Urgent help needed: Eastbourne Borough tell MP National League season is at risk

Eastbourne Borough are asking town MP Caroline Ansell to lobby for an urgent change of mind from the government over crucial funding for their level of football.

Wednesday, 20th January 2021, 2:03 pm
Updated Wednesday, 20th January 2021, 2:06 pm
Will Priory Lane see any more National League football this season?

They are among National League clubs saying that if an £11m package for their three divisions comes as loans and not grants, many clubs will not be able to play on - and some could fold.

Ironically, it is claimed, an £11m grant for the 66 clubs in the league would be less than the furlough money the government will have to pay if clubs shut down for the season.

David Blackmore, the club's CIC Chairman, has said clubs are grateful for grants that came to get them through the early part of the season - but their clear understanding was that the second half of the season would be funded in the same way if fans were still not back in grouns.

This is his full letter to the MP:

"Dear Caroline

I am writing on behalf of our Football Club, and the community which we serve, to seek your support on a matter that could jeopardize the future of our club, and that of the of the National League, for the current season, and for some Clubs including our own, generally.

As you are aware, we were, and still are, extremely grateful for all the support given to the club, and indeed the National League, back in September and October to secure the necessary funding for the three divisions of the National League to commence on the 3rd October. You may recall that we had sought a £20 million package to cover the 66 community clubs and the DCMS very kindly arranged for the payment of £10 million pounds to be paid as grant funds via a deal with Camelot.

At the time the League, and Clubs, were told that this was to cover the first three months of our season, October to December, with a review at the end, but that if supporters were still not able to be admitted this would roll over for a further period. The League, and Clubs, commenced the season on that basis. Making the decision to commence the season triggered a commitment from the Clubs for the entire season, much of which is in player and staff costs.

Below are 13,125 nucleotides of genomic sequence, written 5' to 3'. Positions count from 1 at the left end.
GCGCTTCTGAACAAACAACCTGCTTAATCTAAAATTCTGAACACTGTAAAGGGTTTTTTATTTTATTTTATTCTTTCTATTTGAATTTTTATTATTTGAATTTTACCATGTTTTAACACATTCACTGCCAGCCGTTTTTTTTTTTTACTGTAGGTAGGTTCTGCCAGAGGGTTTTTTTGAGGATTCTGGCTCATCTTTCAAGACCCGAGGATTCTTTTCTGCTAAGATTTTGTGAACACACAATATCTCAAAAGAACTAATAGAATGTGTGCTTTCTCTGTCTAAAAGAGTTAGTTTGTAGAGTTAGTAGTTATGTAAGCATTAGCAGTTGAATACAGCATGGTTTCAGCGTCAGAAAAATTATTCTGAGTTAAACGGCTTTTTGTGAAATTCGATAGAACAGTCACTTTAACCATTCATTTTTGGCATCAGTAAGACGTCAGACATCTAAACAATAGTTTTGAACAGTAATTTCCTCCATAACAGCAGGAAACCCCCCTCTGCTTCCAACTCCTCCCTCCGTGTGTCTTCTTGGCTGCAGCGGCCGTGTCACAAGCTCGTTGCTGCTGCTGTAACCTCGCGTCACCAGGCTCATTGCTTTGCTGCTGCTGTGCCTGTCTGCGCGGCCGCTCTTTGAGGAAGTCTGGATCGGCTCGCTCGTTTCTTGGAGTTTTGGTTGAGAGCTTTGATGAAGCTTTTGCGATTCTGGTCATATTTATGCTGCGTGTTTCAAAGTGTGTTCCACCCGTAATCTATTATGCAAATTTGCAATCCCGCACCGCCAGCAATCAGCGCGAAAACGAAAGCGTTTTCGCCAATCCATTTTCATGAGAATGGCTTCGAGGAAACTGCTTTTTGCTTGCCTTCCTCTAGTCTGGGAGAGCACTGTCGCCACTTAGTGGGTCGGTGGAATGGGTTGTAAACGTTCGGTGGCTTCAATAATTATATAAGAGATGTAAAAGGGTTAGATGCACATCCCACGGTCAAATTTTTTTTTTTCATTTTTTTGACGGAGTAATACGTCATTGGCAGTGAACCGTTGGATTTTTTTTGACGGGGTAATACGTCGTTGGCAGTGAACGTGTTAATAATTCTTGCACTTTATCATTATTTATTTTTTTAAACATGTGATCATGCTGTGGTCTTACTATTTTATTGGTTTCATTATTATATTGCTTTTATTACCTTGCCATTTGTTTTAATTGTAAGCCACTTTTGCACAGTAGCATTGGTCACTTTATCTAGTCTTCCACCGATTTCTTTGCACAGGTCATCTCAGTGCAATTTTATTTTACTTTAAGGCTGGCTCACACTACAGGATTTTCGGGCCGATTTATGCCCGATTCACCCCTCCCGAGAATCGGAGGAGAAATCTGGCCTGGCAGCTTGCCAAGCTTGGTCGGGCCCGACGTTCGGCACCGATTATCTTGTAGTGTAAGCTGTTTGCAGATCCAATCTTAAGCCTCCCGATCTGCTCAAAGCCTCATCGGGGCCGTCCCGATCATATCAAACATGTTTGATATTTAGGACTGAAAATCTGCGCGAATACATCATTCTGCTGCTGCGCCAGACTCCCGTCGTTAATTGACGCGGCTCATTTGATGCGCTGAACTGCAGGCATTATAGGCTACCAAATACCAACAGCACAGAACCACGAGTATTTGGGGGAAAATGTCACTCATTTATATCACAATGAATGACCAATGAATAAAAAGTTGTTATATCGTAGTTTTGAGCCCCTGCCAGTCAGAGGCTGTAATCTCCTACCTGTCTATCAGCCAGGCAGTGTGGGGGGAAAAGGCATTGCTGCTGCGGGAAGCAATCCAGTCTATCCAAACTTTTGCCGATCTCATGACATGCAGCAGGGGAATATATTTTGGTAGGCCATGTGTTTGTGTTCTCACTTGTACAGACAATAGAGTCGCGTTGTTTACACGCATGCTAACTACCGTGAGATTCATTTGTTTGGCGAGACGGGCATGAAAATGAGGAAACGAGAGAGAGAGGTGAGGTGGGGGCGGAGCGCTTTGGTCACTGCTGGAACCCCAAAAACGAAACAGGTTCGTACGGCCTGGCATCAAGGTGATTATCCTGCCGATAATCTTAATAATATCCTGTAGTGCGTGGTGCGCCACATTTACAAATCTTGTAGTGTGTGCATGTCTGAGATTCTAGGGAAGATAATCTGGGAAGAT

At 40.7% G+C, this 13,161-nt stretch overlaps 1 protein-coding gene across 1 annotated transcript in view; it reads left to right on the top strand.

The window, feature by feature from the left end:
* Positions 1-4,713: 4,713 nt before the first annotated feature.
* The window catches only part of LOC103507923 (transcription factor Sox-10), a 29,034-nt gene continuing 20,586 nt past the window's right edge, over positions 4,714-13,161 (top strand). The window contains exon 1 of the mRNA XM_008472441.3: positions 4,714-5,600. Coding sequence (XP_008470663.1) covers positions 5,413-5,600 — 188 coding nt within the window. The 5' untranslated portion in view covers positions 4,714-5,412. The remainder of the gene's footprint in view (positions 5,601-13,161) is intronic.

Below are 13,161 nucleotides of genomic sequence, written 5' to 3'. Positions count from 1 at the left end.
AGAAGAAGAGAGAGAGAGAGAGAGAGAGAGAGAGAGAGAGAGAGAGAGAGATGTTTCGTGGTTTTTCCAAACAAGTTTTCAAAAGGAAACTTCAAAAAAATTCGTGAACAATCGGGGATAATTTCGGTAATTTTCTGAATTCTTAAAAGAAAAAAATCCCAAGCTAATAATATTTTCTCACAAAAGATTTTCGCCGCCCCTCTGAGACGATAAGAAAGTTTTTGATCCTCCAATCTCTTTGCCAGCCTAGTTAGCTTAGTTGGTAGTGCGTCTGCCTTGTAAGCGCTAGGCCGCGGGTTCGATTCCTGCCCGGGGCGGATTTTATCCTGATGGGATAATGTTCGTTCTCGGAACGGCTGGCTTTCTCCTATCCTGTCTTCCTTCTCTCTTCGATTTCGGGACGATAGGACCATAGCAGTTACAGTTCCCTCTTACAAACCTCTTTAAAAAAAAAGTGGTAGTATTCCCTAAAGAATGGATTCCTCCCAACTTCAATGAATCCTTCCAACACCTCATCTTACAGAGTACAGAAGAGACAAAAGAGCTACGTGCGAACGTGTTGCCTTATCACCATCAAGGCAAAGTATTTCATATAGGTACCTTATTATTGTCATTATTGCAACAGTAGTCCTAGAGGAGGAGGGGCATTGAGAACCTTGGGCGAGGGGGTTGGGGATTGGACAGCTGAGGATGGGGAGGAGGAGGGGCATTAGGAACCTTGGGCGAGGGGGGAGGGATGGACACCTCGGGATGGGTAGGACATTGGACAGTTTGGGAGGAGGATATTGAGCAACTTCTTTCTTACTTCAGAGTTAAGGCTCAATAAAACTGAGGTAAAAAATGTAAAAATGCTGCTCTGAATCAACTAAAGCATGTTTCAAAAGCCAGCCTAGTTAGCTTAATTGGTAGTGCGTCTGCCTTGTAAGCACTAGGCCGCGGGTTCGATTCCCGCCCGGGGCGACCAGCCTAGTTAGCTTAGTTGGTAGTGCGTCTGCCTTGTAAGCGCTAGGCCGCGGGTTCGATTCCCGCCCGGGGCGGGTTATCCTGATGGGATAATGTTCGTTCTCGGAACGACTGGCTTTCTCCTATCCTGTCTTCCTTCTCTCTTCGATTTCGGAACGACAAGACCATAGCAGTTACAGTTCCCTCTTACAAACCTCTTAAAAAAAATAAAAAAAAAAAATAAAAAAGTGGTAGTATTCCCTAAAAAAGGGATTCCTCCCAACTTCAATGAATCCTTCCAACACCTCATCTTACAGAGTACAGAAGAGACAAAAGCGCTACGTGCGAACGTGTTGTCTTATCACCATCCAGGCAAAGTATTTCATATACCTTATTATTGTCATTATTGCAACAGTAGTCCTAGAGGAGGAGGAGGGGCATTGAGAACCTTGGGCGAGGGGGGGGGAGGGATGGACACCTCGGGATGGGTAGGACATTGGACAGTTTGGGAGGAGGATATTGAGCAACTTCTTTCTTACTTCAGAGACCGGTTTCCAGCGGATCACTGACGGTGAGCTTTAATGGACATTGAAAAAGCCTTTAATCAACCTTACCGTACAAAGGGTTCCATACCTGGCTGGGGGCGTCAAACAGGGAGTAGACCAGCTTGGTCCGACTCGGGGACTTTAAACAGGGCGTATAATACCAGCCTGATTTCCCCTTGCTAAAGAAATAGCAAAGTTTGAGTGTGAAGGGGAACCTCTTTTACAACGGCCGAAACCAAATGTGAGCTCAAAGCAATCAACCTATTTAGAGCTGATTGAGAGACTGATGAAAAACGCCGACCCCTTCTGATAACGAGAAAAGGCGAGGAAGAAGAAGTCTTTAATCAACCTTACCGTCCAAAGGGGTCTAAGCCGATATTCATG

Unfortunately, the DCMS are now offering to finance the League with a further £11 million to cover the current three-month period, from January to March, but by way of loans to Clubs, not grants as previously inferred.

All the Clubs are greatly appreciative of the support they have received over the past three months, but I really fear that the league, and its Clubs, are now in a much more perilous position than they were back in September. Because of the pandemic many Clubs recruited players before September with contracts that only became effective once the season kicked-off and are therefore now liable for these costs for the remainder of this season. These contracts were only triggered because of decisions made with the commitment of grant funding for as long as supporters were not able to attend matches.

Clubs are obviously still losing revenue because of the Behind Closed Doors broad impact on spectator, hospitality, and sponsorship revenues, and judging by Ministerial comments over the weekend we are unlikely to see a return of spectators before April or even May. In addition to this, all other revenue streams at our club are also curtailed due to national restrictions in place preventing our clubhouse being open, youth football taking place, or any other leisure activities that would normally have generated an income for us. This means that like all Clubs, we currently have virtually a normal non COVID-19 level of costs, due to players and coaching staff wages, but with no income. The impact of that is extremely perilous for many Clubs, including our own.

The desire of the DCMS to assist is admirable, and I do appreciate that the calls on Government assistance are eye-watering, however, the goal posts are being moved mid-season. The reality is that only grants, not loans, provide any real compensation for the actual losses incurred due to the significant impact of playing behind closed doors. These losses can never be recovered, and as such it would be irresponsible and negligent to take out loans that could not be repaid.

Unfortunately, the indications from the clubs are, that without grant funding many would now vote to finish the season. Should this happen some of the community clubs, without a major benefactor, would face permanent closure, but at the very least the efforts of so many and the £10 million already paid in grants would effectively be wasted. It would also place in jeopardy all the fantastic community work that takes place throughout our club and the community we serve.

Perversely, if we were to stop playing nearly all the staff would be entitled to be furloughed. The National League has calculated that the furlough payments available over the next three months would exceed the £11 million being offered in loans and is estimated to be more than £14m.

As before, time is not on our side. Clubs will have salary runs and HMRC payments to make over the next 10 days. I would therefore ask if you would again lobby the DCMS on our behalf to prevent the whole National League crumbling before our very eyes.

Yours sincerely, David Blackmore, Eastbourne Borough FC CIC Chairman"